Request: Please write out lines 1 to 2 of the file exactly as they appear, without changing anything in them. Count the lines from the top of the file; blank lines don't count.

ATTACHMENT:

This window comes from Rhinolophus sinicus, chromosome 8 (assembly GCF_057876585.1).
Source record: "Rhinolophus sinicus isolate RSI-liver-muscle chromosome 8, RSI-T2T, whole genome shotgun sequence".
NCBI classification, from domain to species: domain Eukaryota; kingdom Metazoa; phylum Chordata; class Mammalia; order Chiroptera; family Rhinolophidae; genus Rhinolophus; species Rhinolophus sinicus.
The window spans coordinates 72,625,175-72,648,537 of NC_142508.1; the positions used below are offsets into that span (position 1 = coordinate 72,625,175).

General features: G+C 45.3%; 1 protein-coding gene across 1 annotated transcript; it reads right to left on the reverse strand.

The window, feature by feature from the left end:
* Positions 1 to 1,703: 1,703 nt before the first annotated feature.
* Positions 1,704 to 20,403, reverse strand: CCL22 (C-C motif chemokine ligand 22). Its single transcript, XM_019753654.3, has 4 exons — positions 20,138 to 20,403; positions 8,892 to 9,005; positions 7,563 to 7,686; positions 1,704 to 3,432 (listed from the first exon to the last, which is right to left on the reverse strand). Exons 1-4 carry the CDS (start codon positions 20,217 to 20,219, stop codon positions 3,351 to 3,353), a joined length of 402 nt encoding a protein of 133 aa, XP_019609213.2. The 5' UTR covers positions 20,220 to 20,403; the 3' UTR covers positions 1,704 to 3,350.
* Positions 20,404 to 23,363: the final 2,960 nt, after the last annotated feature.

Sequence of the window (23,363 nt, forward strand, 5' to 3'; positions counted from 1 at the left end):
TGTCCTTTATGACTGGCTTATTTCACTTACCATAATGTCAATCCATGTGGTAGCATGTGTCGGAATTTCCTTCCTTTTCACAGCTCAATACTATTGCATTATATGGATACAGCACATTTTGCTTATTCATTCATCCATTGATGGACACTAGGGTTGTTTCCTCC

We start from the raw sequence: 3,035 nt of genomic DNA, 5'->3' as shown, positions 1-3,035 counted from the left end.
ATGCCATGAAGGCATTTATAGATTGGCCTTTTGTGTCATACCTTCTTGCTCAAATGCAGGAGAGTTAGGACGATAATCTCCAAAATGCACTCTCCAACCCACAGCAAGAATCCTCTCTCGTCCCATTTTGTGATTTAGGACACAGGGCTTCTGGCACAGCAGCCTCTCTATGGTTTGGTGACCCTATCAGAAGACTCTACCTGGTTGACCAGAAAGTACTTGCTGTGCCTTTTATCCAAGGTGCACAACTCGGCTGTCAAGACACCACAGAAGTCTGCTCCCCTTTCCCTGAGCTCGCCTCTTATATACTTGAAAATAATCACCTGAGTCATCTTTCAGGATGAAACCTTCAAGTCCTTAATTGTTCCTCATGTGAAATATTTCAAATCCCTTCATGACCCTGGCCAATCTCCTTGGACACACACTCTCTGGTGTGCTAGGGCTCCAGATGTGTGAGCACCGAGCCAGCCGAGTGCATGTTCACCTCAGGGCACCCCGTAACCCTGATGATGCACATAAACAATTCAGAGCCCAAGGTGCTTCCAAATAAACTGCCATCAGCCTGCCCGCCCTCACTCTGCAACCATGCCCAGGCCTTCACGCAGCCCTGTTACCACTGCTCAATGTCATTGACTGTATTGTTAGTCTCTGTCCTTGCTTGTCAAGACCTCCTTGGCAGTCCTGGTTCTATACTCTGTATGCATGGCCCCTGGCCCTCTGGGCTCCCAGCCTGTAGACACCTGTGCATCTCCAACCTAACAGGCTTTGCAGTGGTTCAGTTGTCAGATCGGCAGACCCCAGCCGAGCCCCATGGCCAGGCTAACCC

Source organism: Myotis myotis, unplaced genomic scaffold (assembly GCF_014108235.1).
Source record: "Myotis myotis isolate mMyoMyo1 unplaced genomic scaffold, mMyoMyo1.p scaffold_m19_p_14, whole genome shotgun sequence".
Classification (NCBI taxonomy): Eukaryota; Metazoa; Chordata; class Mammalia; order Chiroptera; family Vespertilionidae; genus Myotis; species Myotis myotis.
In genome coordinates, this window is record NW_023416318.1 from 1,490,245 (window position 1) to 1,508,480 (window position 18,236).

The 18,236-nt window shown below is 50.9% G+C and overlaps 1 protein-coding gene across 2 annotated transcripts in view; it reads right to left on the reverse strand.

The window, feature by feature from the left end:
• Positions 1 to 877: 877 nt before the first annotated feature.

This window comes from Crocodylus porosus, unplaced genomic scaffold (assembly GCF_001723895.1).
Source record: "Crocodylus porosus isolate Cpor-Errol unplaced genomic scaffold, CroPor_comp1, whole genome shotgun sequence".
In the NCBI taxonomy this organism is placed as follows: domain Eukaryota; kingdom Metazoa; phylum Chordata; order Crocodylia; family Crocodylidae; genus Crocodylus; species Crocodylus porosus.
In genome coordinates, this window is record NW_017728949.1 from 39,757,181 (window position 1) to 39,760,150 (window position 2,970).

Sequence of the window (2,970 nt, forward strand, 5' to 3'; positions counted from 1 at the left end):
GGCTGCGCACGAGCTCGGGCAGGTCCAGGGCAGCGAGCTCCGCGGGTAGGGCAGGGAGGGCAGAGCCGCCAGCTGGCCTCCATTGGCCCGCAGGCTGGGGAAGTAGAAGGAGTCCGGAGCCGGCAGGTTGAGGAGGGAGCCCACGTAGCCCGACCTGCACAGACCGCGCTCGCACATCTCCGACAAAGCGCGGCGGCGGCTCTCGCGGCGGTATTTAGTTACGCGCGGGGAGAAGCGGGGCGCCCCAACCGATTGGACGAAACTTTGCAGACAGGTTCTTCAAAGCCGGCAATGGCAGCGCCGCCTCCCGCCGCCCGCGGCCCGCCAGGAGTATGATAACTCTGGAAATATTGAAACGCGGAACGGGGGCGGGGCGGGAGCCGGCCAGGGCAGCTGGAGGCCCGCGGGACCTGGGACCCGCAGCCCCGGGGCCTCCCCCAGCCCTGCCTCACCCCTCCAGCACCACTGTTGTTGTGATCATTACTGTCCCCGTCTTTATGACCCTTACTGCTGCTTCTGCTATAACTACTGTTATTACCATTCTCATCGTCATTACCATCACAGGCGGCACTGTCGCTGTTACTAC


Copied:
This window comes from Rhinolophus sinicus, chromosome 8 (assembly GCF_057876585.1).
Source record: "Rhinolophus sinicus isolate RSI-liver-muscle chromosome 8, RSI-T2T, whole genome shotgun sequence".